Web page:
TALLAHASSEE, Fla. – After a federal judge rejected an earlier attempt, students, parents and teachers have filed a revised lawsuit seeking to block a new Florida law that restricts classroom instruction on gender identity and sexual orientation.
The challenge, filed Thursday in the Northern District of Florida, argues that the plaintiffs have suffered “concrete harms” from the law (HB 1557), which spurred a fierce debate this year in the Legislature and has drawn national attention.
“They have been denied equal educational opportunities they would like to receive, in the curriculum and beyond, and they have been subjected to a discriminatory educational environment that treats LGBTQ people and issues as something to be shunned and avoided, on pain of discipline and liability,” the 60-page lawsuit said. “This type of overtly discriminatory treatment has no place in a free democratic society and should not be permitted to stand.”
U.S. District Judge Allen Winsor on Sept. 29 dismissed an earlier version of the lawsuit, finding that plaintiffs did not have legal standing. Winsor, however, said the plaintiffs could file a revised lawsuit.
The law prevents instruction on gender identity and sexual orientation in kindergarten through third grade and requires that such instruction be “age-appropriate … in accordance with state academic standards” in older grades.
Republican lawmakers titled the measure the “Parental Rights in Education” bill. Opponents labeled it the “Don’t Say Gay” bill.
The revised lawsuit alleges that the measure violates constitutional due-process, equal-protection and First Amendment rights, along with a federal law known as Title IX, which bars sex-based discrimination in education programs.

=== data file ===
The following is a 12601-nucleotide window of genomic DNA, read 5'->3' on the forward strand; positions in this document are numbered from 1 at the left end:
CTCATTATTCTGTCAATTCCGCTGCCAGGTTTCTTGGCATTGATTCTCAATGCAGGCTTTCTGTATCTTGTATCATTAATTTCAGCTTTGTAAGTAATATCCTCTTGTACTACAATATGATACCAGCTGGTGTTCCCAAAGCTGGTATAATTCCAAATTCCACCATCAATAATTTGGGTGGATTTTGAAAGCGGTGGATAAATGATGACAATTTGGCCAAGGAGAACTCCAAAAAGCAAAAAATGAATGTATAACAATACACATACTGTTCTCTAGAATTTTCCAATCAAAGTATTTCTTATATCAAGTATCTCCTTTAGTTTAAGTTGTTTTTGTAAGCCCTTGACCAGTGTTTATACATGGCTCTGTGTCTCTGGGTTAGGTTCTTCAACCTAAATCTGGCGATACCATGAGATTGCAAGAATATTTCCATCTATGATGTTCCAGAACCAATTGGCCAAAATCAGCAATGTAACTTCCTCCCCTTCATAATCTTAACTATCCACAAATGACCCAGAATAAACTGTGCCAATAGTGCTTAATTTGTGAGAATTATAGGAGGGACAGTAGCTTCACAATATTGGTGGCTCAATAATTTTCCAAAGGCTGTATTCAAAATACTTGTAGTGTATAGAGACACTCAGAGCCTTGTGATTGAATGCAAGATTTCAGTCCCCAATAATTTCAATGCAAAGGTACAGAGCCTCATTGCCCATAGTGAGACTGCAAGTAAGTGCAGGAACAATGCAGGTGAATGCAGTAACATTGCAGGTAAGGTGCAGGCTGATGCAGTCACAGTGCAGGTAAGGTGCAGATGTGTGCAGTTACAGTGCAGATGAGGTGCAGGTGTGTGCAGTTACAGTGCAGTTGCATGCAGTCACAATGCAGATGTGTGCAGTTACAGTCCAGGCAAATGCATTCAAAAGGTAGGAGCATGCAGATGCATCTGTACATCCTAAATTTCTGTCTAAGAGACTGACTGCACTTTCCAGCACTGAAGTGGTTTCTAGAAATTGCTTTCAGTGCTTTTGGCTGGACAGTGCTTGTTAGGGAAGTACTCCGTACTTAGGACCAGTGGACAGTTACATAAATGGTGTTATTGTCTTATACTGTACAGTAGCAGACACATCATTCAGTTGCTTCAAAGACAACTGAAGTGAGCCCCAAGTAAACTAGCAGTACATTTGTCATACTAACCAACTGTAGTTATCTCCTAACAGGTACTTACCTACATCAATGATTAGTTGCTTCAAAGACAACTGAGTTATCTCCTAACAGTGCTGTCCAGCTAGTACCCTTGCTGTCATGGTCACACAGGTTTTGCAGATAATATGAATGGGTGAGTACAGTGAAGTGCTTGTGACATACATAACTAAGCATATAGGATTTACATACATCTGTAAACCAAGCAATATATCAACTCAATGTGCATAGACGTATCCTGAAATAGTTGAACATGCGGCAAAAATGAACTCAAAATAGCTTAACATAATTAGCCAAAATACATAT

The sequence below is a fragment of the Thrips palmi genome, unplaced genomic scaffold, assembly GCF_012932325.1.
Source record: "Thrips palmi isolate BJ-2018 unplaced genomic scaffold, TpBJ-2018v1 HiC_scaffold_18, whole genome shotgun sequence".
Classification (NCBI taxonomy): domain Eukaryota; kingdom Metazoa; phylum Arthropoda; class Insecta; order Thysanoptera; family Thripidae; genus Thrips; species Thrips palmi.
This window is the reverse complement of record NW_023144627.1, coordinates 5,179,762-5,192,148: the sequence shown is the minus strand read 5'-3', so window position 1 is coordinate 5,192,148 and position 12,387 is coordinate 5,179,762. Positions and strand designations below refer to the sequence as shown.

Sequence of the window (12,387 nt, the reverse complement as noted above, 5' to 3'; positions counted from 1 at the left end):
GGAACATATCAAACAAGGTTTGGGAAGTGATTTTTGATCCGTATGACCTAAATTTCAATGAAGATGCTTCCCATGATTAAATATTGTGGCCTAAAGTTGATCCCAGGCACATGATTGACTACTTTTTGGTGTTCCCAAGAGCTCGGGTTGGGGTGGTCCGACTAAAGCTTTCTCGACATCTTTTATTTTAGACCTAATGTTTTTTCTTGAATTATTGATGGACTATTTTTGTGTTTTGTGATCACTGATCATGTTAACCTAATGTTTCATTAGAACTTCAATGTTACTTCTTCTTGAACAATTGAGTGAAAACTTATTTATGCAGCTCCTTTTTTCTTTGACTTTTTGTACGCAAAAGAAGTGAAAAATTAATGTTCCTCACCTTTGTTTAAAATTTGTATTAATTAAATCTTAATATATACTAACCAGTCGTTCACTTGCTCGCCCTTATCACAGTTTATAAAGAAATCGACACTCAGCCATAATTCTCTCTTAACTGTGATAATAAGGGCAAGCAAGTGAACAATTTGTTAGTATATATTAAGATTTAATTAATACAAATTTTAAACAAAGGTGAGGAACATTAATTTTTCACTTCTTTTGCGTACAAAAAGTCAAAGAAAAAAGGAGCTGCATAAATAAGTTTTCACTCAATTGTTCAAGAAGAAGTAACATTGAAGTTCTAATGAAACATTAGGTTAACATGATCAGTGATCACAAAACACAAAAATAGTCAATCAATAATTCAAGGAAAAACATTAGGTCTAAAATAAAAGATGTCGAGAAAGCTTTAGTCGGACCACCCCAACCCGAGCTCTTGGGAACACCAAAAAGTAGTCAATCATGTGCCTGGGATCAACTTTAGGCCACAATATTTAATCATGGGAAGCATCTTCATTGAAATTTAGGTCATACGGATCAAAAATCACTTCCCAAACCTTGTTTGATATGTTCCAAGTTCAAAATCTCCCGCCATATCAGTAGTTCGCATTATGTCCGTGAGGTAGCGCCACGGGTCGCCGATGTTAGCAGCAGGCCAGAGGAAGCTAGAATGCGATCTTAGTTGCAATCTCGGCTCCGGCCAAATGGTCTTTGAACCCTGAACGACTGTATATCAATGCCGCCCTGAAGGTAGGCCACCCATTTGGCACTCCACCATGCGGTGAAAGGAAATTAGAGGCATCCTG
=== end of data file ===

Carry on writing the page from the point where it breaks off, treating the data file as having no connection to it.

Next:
Plaintiffs are two students in Miami-Dade County and Manatee County schools, two lesbian couples with children in Miami-Dade County schools, a woman with children in Orange County schools and two teachers in Broward County and Pasco County schools. The defendants are the State Board of Education, the Florida Department of Education and the school boards in Broward, Manatee, Miami-Dade, Orange and Pasco counties.
In his Sept. 29 decision dismissing the earlier version, Winsor wrote that one factor in determining standing is whether a plaintiff can show a link between a “defendant’s action and the resulting harm.”
“The principal problem is that most of plaintiffs’ alleged harm is not plausibly tied to the law’s enforcement so much as the law’s very existence,” Winsor wrote. “Plaintiffs contend the law’s passage, the sentiment behind it, the legislators’ motivation, and the message the law conveys all cause them harm. But no injunction can unwind any of that.”
The revised version, however, seeks to link the law with harm. As examples, it cited a decision by the Miami-Dade County School Board to reject a resolution designating October as LGBTQ History Month; said one of the student plaintiffs, identified by the initials M.A., could not find a teacher willing to sponsor the Gay-Straight Alliance at a Manatee County school; and said Broward County schools removed LGBTQ-related books after receiving complaints from the conservative group Moms for Liberty.
Also, the lawsuit cited an Oct. 19 decision by the State Board of Education to approve a rule that could lead to teachers losing their licenses for violating the law.
“The intended impact of this law is apparent,” the lawsuit said. “It seeks to undo the equal inclusion of LGBTQ people and issues in Florida’s schools and to impede policies requiring equal treatment and support of LGBTQ students. Presented with vague prohibitions under the threat of litigation, schools and educators have been and will be chilled from discussing or even referencing LGBTQ people, and LGBTQ students have been and will be stigmatized, ostracized, and denied the educational opportunities that their non-LGBTQ peers receive.”
While lawyers for the state have not filed a response to the revised lawsuit, they disputed in a June court document that the Legislature “acted out of animus against LGBTQ individuals.”
“The bill reflects no governmental preference about what students should learn about sexual orientation and gender identity,” the state’s lawyers wrote. “Those subjects must be taught appropriately and, for the youngest children, they may be taught by parents, not in public-school classroom settings. That is a legitimate (state) interest.”
Students, parents and a non-profit group filed a separate challenge to the law this summer in federal court in Orlando. U.S. District Judge Wendy Berger on Oct. 20 dismissed that case but, like Winsor, gave the plaintiffs an opportunity to file a revised version. The deadline for filing is Thursday.
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